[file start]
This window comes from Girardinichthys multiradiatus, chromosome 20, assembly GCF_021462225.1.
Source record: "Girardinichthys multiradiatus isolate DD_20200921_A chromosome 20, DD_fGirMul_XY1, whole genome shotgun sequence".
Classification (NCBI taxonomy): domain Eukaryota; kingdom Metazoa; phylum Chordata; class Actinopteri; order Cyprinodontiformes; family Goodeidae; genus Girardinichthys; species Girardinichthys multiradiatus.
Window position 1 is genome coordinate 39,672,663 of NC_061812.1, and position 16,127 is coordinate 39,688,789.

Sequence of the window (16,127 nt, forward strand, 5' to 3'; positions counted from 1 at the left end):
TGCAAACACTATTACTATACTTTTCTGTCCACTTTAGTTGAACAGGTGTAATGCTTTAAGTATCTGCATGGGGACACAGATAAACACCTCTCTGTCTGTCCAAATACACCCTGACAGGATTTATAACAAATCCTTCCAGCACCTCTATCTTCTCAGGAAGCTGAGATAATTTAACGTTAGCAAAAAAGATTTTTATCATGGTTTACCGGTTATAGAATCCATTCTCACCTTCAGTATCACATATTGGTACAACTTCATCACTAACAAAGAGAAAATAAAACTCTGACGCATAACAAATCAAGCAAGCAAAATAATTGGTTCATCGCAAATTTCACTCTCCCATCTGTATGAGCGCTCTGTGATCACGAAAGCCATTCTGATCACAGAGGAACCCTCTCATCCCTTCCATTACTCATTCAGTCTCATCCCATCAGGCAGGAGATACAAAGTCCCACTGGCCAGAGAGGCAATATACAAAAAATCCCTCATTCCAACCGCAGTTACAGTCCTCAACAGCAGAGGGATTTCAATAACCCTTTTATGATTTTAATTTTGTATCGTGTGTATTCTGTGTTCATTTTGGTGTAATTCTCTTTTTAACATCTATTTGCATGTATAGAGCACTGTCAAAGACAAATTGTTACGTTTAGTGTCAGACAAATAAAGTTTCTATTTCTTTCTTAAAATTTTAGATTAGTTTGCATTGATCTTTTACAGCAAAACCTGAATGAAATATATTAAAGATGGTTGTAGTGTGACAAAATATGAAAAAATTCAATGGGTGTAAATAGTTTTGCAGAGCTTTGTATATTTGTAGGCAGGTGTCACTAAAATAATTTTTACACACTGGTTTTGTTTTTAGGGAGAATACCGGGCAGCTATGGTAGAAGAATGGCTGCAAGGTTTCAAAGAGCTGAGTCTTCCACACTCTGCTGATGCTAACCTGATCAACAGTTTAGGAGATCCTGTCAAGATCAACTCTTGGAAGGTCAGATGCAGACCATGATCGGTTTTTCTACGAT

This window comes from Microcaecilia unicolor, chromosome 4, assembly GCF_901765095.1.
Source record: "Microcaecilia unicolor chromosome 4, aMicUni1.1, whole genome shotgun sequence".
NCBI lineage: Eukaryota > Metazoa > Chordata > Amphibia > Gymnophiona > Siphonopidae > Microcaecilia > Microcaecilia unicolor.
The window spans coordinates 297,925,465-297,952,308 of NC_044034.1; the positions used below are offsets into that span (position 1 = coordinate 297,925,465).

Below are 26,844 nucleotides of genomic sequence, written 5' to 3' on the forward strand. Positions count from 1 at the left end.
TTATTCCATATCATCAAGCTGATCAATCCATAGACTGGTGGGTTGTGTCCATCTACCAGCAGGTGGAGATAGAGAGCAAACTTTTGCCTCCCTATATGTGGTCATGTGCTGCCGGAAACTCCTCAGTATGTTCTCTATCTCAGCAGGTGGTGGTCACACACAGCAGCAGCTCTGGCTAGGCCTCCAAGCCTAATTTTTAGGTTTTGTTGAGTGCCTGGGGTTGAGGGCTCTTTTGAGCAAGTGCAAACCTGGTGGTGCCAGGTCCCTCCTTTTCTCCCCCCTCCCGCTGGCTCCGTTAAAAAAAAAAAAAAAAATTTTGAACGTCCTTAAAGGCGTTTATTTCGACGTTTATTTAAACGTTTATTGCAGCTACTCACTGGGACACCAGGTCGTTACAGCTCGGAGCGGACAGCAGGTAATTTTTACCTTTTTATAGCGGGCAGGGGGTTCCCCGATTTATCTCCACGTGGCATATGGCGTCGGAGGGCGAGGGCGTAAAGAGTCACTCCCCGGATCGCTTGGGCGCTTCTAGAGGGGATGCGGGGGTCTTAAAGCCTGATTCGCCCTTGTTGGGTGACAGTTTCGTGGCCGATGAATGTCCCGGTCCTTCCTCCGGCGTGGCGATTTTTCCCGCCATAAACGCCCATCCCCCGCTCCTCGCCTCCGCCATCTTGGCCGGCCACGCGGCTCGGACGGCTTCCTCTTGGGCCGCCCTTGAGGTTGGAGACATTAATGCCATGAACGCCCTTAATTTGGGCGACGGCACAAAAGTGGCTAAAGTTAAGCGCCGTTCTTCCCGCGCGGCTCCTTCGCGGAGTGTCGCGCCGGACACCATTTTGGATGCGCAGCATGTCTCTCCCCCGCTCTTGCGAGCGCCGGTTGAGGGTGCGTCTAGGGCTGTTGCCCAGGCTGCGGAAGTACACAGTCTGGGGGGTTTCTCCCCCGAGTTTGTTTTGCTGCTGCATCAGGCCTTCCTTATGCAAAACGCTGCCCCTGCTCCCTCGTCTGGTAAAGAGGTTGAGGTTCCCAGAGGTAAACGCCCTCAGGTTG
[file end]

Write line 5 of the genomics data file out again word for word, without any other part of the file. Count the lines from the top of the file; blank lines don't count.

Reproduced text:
Sequence of the window (16,127 nt, forward strand, 5' to 3'; positions counted from 1 at the left end):